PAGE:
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Uses

Edible uses

Notes

Young leaves and catkins - raw[1].

The buds and twigs are used as a flavouring in stews[1]. Inner bark - raw or cooked. Best in the spring[1]. Inner bark can be dried, ground into a meal and used as a thickener in soups, or be added to flour when making bread, biscuits etc. Inner bark is generally only seen as a famine food, used when other forms of starch are not available or are in short supply[K]. Sap - raw or cooked[1]. The sap can be used as a refreshing drink or beer, it can also be concentrated into a syrup by boiling off much of the water[K]. Harvested in spring, the flow is best on a sunny day following a frost. An old English recipe for the beer is as follows:-

\"To every Gallon of Birch-water put a quart of Honey, well stirr'd together; then boil it almost an hour with a few Cloves, and a little Limon-peel, keeping it well scumm'd. When it is sufficiently boil'd, and become cold, add to it three or four Spoonfuls of good Ale to make it work...and when the Test begins to settle, bottle it up . . . it is gentle, and very harmless in operation within the body, and exceedingly sharpens the Appetite, being drunk ante pastum.\"[2].

Unknown part

Flowers

Inner bark

Leaves

Material uses

An infusion of the plant is used as a hair conditioner and dandruff treatment[1].

The thin outer bark is waterproof and has been used as the cladding on canoes and dwellings, and also to make containers[3]. A brown dye is obtained from the inner bark[3].

Wood - close-grained, soft but strong[4]. Trees do not grow large enough to be of use for lumber, but the wood is used locally for fence posts[5] and is also a good fuel[1]. The bark can be used as a kindling[1].

Medicinal uses(Warning!)

The bark is antirheumatic, astringent, lithontripic, salve and sedative[1]. A decoction of the flowers and leaves has been used as an abortifacient[3].

Ecology

Ecosystem niche/layer

Secondary canopy

Ecological Functions

Nothing listed.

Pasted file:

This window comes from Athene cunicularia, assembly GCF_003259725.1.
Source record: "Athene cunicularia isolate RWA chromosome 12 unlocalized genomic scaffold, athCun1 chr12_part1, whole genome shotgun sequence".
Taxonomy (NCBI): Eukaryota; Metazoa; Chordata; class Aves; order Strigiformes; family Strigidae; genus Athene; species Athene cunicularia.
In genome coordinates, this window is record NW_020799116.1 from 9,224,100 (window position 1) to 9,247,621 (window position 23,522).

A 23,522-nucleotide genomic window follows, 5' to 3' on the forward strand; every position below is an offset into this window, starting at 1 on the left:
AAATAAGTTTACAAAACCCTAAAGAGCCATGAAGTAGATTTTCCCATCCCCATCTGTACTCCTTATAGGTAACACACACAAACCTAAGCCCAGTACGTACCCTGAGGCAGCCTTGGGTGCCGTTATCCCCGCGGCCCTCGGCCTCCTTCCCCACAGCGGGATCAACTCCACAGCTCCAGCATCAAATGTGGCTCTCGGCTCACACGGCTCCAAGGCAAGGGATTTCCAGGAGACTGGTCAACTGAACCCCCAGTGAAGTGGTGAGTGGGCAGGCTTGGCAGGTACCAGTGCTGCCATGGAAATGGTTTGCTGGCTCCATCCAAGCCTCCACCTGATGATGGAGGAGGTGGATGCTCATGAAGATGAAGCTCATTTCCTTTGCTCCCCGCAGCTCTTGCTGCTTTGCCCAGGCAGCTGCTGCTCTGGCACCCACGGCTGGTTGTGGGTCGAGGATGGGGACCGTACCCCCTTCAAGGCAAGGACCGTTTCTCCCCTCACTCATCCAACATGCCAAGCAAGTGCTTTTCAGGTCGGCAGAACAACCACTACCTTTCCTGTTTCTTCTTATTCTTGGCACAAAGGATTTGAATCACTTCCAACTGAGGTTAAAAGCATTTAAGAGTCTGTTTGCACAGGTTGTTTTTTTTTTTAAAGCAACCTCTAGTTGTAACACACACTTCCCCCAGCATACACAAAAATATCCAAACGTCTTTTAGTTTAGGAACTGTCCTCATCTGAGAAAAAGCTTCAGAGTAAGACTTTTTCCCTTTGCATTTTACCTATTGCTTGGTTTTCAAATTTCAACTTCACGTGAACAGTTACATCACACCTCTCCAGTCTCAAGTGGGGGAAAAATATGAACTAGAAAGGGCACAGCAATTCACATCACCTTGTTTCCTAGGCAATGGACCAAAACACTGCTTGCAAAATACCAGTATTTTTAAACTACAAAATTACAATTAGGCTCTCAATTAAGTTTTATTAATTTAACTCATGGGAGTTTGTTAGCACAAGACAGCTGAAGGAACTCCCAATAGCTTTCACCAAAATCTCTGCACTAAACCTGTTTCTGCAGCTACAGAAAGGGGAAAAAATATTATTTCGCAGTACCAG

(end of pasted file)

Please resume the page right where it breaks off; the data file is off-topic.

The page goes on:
Forage

Nothing listed.

Shelter

Nothing listed.

Propagation

Seed - best sown as soon as it is ripe in a light position in a cold frame[6][7][8][9]. Only just cover the seed and place the pot in a sunny position[6][7][9]. Spring sown seed should be surface sown in a sunny position in a cold frame[8][9]. If the germination is poor, raising the temperature by covering the seed with glass can help[9]. When they are large enough to handle, prick the seedlings out into individual pots and grow them on in a cold frame for at least their first winter. Plant them out into their permanent positions in late spring or early summer, after the last expected frosts. If you have sufficient seed, it can be sown in an outdoor seedbed, either as soon as it is ripe or in the early spring - do not cover the spring sown seed. Grow the plants on in the seedbed for 2 years before planting them out into their permanent positions in the winter[6][7][8][9].

Practical Plants is currently lacking information on propagation instructions of Betula occidentalis. Help us fill in the blanks! Edit this page to add your knowledge.



Cultivation

Succeeds in a well-drained loamy soil in a sunny position[10][11]. Tolerates most soils including poor soils and heavy clays[11]. Fairly wind tolerant[11].

A fast-growing but short-lived tree[11]. A very ornamental plant[12], it hybridizes freely with other members of this genus[13]. It hybridizes in the wild with B. papyrifera[10]. A good plant to grow near the compost heap, aiding the fermentation process[14].

Trees are notably susceptible to honey fungus[11].

Crops

Problems, pests & diseases

Associations & Interactions

There are no interactions listed for Betula occidentalis. Do you know of an interaction that should be listed here? edit this page to add it.

Polycultures & Guilds

There are no polycultures listed which include Betula occidentalis.

Descendants

Cultivars

Varieties

None listed.

Subspecies

None listed.

Full Data

This table shows all the data stored for this plant.

Taxonomy
Binomial name
Betula occidentalis
Genus
Betula
Family
Betulaceae
Imported References
Edible uses
Medicinal uses
Material uses & Functions
Botanic
Propagation
Cultivation
Environment
Cultivation
Uses
Edible uses
None listed.
Material uses
None listed.
Medicinal uses
None listed.
Functions & Nature
Functions
Provides forage for
Provides shelter for
Environment
Hardiness Zone
?
Heat Zone
?
Water
moderate
Sun
full sun
Shade
light shade
Soil PH
Soil Texture
Soil Water Retention
Environmental Tolerances
  • Strong wind
Ecosystems
Native Climate Zones
None listed.
Adapted Climate Zones
None listed.
Native Geographical Range
None listed.
Native Environment
None listed.
Ecosystem Niche
Root Zone Tendancy
None listed.
Life
Deciduous or Evergreen
Herbaceous or Woody
Life Cycle